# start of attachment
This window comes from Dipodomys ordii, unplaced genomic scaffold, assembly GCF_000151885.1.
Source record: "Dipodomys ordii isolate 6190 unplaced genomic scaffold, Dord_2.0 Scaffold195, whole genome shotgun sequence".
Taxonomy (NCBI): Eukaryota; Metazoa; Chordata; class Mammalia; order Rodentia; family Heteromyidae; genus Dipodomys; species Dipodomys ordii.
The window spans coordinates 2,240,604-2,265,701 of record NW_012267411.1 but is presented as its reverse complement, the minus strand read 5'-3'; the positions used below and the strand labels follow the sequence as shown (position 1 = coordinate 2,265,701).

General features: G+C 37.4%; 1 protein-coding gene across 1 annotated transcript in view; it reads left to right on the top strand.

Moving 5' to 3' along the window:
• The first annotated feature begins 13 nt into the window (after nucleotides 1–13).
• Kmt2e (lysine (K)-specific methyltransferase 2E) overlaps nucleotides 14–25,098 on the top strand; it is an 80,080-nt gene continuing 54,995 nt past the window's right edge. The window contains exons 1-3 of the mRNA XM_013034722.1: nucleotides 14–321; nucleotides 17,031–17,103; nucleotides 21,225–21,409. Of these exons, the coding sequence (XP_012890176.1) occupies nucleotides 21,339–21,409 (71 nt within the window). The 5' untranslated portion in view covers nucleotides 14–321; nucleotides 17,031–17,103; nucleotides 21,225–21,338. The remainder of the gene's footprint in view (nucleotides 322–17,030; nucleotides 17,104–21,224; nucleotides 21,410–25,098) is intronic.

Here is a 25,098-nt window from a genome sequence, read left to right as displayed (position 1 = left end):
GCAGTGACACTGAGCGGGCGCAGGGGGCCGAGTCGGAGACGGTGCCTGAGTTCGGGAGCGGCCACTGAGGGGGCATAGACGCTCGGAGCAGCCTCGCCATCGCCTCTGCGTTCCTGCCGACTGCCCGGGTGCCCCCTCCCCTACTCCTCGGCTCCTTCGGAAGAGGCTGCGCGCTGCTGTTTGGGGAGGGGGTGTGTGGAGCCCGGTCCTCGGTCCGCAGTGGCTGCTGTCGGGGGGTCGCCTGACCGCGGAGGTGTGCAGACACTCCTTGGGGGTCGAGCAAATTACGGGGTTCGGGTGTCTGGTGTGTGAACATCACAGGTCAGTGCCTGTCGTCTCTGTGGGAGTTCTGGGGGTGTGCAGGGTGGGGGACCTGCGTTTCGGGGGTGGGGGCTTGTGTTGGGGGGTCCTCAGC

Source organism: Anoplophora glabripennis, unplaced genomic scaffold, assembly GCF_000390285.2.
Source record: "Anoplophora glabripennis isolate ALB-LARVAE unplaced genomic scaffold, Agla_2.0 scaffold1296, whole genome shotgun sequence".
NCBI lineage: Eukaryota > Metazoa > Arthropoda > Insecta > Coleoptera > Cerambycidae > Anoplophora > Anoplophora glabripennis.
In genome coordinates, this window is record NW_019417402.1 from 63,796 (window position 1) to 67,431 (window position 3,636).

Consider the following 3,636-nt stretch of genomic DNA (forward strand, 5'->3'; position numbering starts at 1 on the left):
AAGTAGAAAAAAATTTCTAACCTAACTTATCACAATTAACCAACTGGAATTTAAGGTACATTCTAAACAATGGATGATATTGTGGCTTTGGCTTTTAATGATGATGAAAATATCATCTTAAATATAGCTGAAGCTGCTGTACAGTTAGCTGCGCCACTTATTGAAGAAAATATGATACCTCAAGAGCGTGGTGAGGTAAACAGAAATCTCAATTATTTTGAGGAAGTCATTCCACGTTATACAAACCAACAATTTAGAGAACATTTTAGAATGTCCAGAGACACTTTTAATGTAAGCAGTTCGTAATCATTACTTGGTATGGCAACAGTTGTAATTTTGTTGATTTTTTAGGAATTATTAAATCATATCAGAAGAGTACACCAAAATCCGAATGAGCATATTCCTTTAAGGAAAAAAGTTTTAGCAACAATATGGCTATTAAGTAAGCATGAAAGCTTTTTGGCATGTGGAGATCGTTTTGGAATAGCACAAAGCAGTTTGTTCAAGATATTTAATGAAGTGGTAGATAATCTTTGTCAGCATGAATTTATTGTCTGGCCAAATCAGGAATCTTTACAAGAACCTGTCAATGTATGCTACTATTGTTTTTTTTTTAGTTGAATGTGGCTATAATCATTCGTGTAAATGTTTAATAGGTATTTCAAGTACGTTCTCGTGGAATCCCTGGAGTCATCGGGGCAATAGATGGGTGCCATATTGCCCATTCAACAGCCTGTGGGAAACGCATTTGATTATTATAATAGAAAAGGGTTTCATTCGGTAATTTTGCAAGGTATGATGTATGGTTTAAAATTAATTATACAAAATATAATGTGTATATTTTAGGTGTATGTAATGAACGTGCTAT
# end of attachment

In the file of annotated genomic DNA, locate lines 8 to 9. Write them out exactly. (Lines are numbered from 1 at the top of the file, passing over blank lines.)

• Kmt2e (lysine (K)-specific methyltransferase 2E) overlaps nucleotides 14–25,098 on the top strand; it is an 80,080-nt gene continuing 54,995 nt past the window's right edge. The window contains exons 1-3 of the mRNA XM_013034722.1: nucleotides 14–321; nucleotides 17,031–17,103; nucleotides 21,225–21,409. Of these exons, the coding sequence (XP_012890176.1) occupies nucleotides 21,339–21,409 (71 nt within the window). The 5' untranslated portion in view covers nucleotides 14–321; nucleotides 17,031–17,103; nucleotides 21,225–21,338. The remainder of the gene's footprint in view (nucleotides 322–17,030; nucleotides 17,104–21,224; nucleotides 21,410–25,098) is intronic.

Here is a 25,098-nt window from a genome sequence, read left to right as displayed (position 1 = left end):